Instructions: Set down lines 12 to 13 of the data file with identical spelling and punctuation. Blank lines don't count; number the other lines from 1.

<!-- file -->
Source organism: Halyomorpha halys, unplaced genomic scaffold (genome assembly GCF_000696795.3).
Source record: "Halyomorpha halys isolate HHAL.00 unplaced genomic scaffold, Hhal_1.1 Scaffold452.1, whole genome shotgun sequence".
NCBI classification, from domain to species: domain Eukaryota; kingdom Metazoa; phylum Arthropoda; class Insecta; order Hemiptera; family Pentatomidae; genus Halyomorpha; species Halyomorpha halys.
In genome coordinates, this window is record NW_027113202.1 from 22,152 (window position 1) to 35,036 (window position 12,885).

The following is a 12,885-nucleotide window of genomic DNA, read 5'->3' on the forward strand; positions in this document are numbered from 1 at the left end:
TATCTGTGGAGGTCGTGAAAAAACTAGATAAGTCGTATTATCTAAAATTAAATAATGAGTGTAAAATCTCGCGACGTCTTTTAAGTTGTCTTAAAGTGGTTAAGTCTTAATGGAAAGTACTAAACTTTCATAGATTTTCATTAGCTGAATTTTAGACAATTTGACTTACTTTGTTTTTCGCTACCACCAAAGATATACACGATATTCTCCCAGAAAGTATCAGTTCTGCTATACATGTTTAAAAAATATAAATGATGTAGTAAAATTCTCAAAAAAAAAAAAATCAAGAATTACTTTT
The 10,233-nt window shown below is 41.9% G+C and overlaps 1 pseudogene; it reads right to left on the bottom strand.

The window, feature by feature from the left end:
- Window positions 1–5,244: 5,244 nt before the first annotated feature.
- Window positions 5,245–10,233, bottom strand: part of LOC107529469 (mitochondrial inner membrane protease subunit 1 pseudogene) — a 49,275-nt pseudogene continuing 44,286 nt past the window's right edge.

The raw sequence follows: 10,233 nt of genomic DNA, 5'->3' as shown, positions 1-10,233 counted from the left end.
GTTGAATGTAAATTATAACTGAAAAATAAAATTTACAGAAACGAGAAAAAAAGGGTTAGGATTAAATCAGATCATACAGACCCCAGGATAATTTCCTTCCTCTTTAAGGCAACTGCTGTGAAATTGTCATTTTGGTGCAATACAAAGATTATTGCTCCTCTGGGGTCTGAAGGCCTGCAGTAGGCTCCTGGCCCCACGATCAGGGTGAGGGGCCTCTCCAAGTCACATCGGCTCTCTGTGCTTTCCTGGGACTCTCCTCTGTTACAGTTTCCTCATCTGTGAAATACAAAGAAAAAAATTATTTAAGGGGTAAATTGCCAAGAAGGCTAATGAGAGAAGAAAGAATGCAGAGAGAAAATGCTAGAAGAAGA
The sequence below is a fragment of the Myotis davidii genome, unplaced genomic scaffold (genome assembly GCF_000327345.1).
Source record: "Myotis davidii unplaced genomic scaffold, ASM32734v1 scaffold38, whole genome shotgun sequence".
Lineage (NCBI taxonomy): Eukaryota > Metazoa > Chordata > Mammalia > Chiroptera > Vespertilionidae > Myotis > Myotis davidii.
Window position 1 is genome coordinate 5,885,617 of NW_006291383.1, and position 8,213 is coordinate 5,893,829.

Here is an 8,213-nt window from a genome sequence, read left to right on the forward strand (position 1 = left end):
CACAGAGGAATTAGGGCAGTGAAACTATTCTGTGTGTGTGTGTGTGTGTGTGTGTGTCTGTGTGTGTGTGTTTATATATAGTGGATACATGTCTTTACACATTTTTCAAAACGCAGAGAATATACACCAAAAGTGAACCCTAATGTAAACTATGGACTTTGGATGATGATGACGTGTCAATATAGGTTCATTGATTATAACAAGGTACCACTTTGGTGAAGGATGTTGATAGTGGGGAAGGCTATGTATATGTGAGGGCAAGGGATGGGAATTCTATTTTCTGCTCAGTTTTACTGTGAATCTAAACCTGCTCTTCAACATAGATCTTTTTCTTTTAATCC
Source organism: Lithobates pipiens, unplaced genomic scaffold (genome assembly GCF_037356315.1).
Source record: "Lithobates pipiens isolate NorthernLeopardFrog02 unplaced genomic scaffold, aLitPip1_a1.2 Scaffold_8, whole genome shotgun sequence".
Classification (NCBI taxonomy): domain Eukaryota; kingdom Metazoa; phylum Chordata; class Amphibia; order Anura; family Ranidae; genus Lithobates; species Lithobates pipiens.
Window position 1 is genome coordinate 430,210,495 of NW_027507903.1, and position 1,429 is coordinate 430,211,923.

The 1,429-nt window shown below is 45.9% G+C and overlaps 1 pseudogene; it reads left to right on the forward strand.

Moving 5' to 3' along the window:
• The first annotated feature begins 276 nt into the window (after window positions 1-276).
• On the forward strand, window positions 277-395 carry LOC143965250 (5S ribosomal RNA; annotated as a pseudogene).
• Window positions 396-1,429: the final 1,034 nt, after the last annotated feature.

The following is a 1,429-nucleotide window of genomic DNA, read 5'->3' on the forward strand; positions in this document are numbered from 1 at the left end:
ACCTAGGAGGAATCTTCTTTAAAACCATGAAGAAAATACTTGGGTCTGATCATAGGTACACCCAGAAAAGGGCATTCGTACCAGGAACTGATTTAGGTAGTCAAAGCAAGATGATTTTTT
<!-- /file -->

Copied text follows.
GTTGAATGTAAATTATAACTGAAAAATAAAATTTACAGAAACGAGAAAAAAAGGGTTAGGATTAAATCAGATCATACAGACCCCAGGATAATTTCCTTCCTCTTTAAGGCAACTGCTGTGAAATTGTCATTTTGGTGCAATACAAAGATTATTGCTCCTCTGGGGTCTGAAGGCCTGCAGTAGGCTCCTGGCCCCACGATCAGGGTGAGGGGCCTCTCCAAGTCACATCGGCTCTCTGTGCTTTCCTGGGACTCTCCTCTGTTACAGTTTCCTCATCTGTGAAATACAAAGAAAAAAATTATTTAAGGGGTAAATTGCCAAGAAGGCTAATGAGAGAAGAAAGAATGCAGAGAGAAAATGCTAGAAGAAGA
The sequence below is a fragment of the Myotis davidii genome, unplaced genomic scaffold (genome assembly GCF_000327345.1).